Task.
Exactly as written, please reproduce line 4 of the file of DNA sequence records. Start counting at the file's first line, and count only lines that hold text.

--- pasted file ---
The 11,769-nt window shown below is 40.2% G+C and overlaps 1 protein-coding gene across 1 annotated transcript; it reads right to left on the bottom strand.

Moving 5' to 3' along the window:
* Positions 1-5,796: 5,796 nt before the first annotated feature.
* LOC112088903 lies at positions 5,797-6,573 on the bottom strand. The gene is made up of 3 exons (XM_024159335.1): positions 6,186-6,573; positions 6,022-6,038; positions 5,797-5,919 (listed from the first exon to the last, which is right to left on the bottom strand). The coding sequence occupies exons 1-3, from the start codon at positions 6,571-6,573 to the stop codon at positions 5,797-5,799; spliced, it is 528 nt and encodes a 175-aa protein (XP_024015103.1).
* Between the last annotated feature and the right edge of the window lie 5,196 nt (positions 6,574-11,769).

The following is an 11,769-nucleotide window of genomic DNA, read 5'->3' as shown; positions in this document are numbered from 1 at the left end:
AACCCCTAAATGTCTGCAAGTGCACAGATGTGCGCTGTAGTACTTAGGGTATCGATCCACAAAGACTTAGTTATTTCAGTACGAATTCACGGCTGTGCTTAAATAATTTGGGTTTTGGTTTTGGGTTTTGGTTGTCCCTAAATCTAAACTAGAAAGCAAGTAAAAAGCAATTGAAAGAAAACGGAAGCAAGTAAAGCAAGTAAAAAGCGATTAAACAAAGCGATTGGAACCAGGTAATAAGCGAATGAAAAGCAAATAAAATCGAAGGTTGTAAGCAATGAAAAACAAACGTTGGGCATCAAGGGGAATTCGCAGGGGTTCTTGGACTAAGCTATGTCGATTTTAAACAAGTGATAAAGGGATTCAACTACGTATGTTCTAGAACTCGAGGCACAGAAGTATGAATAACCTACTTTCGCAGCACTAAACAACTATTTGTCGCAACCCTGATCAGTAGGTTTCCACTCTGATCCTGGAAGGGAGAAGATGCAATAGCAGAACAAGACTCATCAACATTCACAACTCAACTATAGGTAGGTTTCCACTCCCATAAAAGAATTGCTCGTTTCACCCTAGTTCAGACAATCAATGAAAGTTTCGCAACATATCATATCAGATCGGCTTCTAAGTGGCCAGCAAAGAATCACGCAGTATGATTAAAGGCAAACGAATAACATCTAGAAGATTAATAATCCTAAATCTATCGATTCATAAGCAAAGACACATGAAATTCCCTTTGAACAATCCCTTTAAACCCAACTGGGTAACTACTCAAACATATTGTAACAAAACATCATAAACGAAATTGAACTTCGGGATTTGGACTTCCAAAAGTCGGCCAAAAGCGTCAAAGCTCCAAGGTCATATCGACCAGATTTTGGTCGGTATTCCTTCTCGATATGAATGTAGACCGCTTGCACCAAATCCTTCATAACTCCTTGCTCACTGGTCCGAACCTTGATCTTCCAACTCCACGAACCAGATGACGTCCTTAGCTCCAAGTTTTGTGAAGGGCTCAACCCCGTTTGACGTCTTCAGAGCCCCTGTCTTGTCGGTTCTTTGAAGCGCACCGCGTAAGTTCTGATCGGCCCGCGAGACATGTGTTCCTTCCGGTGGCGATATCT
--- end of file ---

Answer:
* LOC112088903 lies at positions 5,797-6,573 on the bottom strand. The gene is made up of 3 exons (XM_024159335.1): positions 6,186-6,573; positions 6,022-6,038; positions 5,797-5,919 (listed from the first exon to the last, which is right to left on the bottom strand). The coding sequence occupies exons 1-3, from the start codon at positions 6,571-6,573 to the stop codon at positions 5,797-5,799; spliced, it is 528 nt and encodes a 175-aa protein (XP_024015103.1).